Japan’s new basic space plan and its implication to Japan-India cooperation

August 11, 2020 10:49 AM

This is the fourth Basic Space Plan since 2009 (average life expectancy is three years), which seems to be odd for the mid-term plan.

Japan, Japan basic space plan, Japn india ties,japan space activities, Basic Space Plan, US SBIRS, Space Traffic Management, JAXA, ISROThe new Basic Space Plan has a broader aim to achieve “autonomous space utilization power”.

By Kazuto Suzuki

The Cabinet of Abe Administration has adopted a new Basic Space Plan on June 30. The Basic Space Plan is supposed to be mid- to long-term plan for Japan’s space activities with budgetary implications. This is the fourth Basic Space Plan since 2009 (average life expectancy is three years), which seems to be odd for the mid-term plan. It is largely because the change of government in 2012 has let a new Plan in 2013, and then new security-related legislation established in 2015 required to have a greater role of space, the plan was amended in 2015. This suggests that Japanese space strategy is still in a transitional period and subjected to the change of national grand strategy. In other words, Japanese space plan is flexibly meeting the needs from its strategic decision.

The new Basic Space Plan has a broader aim to achieve “autonomous space utilization power”. Although the Plan is a programmatic spending plan, the focus on this Plan is not how much the government spends on which technology or satellites. Instead, it aims to make space contributing to achieving national goals such as maintaining and strengthening the alliance and expanding space utilization which would lead to technological development. Especially, the Plan proposes international collaboration for building mega-constellation for early-warning satellites as a complementary program for the US SBIRS (Space-Based Infrared System) for detecting missile launch. It also calls for dialogue for international rulemaking on Space Traffic Management (STM) and global use of Low Earth Orbits. As for space exploration, Japan has committed to participate in US-led Artemis program, particularly on the Lunar Gateway elements. Participation in Artemis program is not just for sending Japanese astronauts to the lunar surface, but also it would contribute to strengthening the overall alliance with the United States.

Among these new programs, there are many aspects that can lead to further collaboration between Japan and India. The first one is the mega-constellation early-warning satellites. Although it is aiming to detect missile launches from North Korea in the first place, it is a global system which can be used for monitoring missile launch all over the globe. It, of course, includes Chinese and Russian launches. The key issue is that if we depend on the early warning by a limited number of satellites (for example, Japan depends heavily on one US satellite in geostationary orbit), the risk of losing this satellite will have significant impact on missile defense capabilities. Thus, it is inevitable to build an alternative early warning system which would mitigate the risk of losing such a system and enhances missile detecting capabilities. It is beneficial not only for Japan but also for India, and it would also provide an opportunity for developing small satellite technology. Although it inherently tied to US missile detection system, if India considers such mega-constellation satellite system as back-up or secondary early warning system, it is worth contributing.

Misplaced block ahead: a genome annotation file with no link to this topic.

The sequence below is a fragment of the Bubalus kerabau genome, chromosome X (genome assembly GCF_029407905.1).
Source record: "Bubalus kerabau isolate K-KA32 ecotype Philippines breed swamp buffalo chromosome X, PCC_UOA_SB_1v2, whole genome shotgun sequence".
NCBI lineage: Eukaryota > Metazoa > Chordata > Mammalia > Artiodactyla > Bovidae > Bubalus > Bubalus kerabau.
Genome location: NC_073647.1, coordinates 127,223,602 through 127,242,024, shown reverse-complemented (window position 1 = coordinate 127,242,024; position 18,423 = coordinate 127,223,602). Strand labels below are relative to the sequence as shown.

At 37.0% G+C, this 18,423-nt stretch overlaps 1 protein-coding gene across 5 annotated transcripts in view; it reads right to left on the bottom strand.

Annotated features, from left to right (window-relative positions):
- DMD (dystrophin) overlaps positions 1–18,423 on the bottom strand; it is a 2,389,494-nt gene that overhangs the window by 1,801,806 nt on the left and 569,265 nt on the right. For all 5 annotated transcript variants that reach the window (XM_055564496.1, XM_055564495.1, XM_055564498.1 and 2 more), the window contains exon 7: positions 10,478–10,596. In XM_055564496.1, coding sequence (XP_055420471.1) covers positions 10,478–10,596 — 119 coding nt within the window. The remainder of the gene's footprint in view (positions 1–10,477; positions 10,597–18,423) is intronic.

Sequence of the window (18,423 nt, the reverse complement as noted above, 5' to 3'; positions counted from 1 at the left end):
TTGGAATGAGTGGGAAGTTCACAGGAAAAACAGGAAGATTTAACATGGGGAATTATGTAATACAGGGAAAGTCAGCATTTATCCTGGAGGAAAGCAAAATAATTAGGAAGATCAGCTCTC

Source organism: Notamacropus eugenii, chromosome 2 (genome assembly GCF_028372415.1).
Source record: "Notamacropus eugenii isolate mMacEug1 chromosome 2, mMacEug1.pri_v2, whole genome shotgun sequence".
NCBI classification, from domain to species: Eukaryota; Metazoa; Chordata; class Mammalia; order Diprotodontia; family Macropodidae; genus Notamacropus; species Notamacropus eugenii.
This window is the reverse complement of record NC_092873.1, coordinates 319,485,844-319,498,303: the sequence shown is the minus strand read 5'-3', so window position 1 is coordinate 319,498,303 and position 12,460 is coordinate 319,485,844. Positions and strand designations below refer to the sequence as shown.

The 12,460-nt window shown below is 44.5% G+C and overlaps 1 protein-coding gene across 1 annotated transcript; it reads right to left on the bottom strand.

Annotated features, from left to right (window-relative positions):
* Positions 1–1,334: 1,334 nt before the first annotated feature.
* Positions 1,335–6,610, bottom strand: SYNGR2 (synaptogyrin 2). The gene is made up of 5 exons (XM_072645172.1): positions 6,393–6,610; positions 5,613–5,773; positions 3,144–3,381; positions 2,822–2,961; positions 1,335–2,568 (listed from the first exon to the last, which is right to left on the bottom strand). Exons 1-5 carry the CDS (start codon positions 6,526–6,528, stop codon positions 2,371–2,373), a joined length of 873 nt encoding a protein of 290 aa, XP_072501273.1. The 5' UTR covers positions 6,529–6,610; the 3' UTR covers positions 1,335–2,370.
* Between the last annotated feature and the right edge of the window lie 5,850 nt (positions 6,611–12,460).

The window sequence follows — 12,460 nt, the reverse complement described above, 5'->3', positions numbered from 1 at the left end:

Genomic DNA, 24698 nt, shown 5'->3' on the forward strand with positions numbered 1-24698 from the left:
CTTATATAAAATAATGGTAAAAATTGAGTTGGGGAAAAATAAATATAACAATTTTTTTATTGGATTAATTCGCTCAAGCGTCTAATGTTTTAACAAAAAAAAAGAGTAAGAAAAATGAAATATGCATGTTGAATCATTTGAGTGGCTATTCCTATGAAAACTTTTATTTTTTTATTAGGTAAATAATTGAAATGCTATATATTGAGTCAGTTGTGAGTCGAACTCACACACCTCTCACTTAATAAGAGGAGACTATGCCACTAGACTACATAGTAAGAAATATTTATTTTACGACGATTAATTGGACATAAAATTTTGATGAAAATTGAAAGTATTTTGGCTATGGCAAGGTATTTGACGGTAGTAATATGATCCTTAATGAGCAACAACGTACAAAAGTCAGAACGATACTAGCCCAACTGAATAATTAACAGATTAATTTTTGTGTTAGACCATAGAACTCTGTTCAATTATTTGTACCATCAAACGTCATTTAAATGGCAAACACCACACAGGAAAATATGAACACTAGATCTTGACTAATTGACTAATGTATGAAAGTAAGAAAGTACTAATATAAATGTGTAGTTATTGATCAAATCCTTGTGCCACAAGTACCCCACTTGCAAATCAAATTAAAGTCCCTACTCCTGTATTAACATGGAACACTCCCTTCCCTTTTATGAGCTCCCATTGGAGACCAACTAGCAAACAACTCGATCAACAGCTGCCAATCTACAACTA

The other implication for Japan-India relationship is Japan’s ambition to the lunar landing. Although the Plan specifically mentions Artemis program, but there is some skepticism whether it will go on as projected. There is a strong concern that this program was politically driven by Trump Administration, and the plan for lunar landing by American astronauts by 2024 seems too ambitious. There is also a looming concern that this program may be terminated if Mr Trump loses in the coming election. Thus, it is important for the Japanese government to have a more secured partner and program for achieving its goal for sending astronauts on the Moon. India will come to this picture. In fact, JAXA and ISRO are in discussion on separate lunar landing and exploration program, which is not yet mentioned in the Basic Space Plan. I hope this would supplement the Artemis program, and if possible, it would be wonderful to go to the Moon with the US and with India.

(The author is Professor of International Political Economy, Graduate School of Public Policy, Hokkaido University. Views expressed are personal).

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